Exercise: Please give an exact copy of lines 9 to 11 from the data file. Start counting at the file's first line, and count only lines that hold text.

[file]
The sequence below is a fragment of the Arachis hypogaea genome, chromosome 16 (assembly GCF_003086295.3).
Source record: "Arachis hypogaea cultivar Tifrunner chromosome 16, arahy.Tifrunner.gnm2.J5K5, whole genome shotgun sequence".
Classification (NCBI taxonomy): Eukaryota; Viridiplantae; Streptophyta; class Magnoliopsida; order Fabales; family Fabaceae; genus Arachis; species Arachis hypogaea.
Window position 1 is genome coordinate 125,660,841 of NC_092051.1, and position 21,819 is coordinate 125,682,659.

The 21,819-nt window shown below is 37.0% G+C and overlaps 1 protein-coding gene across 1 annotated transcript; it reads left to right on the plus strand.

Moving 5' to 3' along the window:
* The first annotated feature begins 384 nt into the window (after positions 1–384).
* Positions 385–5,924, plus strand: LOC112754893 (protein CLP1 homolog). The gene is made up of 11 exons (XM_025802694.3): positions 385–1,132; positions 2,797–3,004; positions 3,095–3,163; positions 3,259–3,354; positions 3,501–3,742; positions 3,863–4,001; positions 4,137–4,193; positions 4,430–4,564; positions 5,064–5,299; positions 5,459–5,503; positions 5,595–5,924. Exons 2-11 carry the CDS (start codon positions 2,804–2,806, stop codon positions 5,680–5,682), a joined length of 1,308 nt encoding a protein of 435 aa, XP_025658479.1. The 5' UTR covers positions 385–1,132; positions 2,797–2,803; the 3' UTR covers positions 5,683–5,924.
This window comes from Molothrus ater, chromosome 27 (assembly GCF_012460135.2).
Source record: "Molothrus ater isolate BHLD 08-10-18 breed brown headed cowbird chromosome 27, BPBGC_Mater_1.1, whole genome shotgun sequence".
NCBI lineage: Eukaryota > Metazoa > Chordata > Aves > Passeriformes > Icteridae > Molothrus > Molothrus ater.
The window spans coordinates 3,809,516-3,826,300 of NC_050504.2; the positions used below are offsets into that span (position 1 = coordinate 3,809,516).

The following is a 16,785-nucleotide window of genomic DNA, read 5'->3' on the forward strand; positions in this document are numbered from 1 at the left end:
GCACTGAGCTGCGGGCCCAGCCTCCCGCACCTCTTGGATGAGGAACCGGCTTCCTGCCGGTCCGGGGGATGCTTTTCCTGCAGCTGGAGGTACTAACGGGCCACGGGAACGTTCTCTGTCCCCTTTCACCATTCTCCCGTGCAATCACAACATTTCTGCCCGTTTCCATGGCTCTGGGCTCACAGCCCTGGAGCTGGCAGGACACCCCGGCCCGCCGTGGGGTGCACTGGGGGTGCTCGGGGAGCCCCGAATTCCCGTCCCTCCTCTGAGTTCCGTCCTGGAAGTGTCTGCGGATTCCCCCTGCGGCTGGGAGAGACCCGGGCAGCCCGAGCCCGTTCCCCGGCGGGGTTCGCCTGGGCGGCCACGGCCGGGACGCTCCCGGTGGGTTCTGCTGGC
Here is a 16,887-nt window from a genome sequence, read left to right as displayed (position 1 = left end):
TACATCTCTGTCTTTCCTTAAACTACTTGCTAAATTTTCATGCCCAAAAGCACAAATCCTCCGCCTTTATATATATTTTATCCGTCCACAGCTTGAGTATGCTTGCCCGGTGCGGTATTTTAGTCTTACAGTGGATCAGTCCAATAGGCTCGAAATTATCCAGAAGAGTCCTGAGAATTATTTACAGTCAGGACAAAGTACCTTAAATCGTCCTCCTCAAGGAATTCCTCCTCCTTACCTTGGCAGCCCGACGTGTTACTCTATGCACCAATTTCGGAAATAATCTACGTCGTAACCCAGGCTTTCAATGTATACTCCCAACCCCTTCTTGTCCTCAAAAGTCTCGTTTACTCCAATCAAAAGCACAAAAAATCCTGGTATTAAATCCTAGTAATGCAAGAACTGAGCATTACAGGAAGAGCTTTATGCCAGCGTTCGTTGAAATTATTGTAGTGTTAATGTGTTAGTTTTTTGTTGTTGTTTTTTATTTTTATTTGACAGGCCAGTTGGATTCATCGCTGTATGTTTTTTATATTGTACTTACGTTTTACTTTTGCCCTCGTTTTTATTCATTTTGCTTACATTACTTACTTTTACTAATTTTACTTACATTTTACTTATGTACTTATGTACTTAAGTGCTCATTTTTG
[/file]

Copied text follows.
This window comes from Molothrus ater, chromosome 27 (assembly GCF_012460135.2).
Source record: "Molothrus ater isolate BHLD 08-10-18 breed brown headed cowbird chromosome 27, BPBGC_Mater_1.1, whole genome shotgun sequence".
NCBI lineage: Eukaryota > Metazoa > Chordata > Aves > Passeriformes > Icteridae > Molothrus > Molothrus ater.